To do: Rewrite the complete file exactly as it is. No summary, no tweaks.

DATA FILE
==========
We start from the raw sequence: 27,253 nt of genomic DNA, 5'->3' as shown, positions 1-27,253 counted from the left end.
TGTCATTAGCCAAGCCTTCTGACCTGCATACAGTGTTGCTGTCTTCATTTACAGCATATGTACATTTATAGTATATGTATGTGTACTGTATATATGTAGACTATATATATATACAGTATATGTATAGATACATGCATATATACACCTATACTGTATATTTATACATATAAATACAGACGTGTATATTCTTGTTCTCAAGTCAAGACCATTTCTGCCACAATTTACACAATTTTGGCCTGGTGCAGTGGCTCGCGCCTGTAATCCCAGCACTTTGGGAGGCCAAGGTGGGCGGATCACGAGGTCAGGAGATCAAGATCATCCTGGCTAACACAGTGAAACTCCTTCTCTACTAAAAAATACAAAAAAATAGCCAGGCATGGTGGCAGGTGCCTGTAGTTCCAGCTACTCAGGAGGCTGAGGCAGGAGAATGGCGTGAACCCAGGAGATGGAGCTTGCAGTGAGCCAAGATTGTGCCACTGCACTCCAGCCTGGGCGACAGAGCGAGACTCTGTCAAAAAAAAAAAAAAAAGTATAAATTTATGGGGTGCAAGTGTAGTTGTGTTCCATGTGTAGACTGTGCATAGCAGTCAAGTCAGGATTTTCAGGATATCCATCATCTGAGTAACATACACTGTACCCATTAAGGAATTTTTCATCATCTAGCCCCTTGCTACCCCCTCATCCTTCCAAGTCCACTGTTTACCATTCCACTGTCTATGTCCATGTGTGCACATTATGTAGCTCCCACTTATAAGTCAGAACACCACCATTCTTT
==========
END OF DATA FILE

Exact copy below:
We start from the raw sequence: 27,253 nt of genomic DNA, 5'->3' as shown, positions 1-27,253 counted from the left end.
TGTCATTAGCCAAGCCTTCTGACCTGCATACAGTGTTGCTGTCTTCATTTACAGCATATGTACATTTATAGTATATGTATGTGTACTGTATATATGTAGACTATATATATATACAGTATATGTATAGATACATGCATATATACACCTATACTGTATATTTATACATATAAATACAGACGTGTATATTCTTGTTCTCAAGTCAAGACCATTTCTGCCACAATTTACACAATTTTGGCCTGGTGCAGTGGCTCGCGCCTGTAATCCCAGCACTTTGGGAGGCCAAGGTGGGCGGATCACGAGGTCAGGAGATCAAGATCATCCTGGCTAACACAGTGAAACTCCTTCTCTACTAAAAAATACAAAAAAATAGCCAGGCATGGTGGCAGGTGCCTGTAGTTCCAGCTACTCAGGAGGCTGAGGCAGGAGAATGGCGTGAACCCAGGAGATGGAGCTTGCAGTGAGCCAAGATTGTGCCACTGCACTCCAGCCTGGGCGACAGAGCGAGACTCTGTCAAAAAAAAAAAAAAAAGTATAAATTTATGGGGTGCAAGTGTAGTTGTGTTCCATGTGTAGACTGTGCATAGCAGTCAAGTCAGGATTTTCAGGATATCCATCATCTGAGTAACATACACTGTACCCATTAAGGAATTTTTCATCATCTAGCCCCTTGCTACCCCCTCATCCTTCCAAGTCCACTGTTTACCATTCCACTGTCTATGTCCATGTGTGCACATTATGTAGCTCCCACTTATAAGTCAGAACACCACCATTCTTT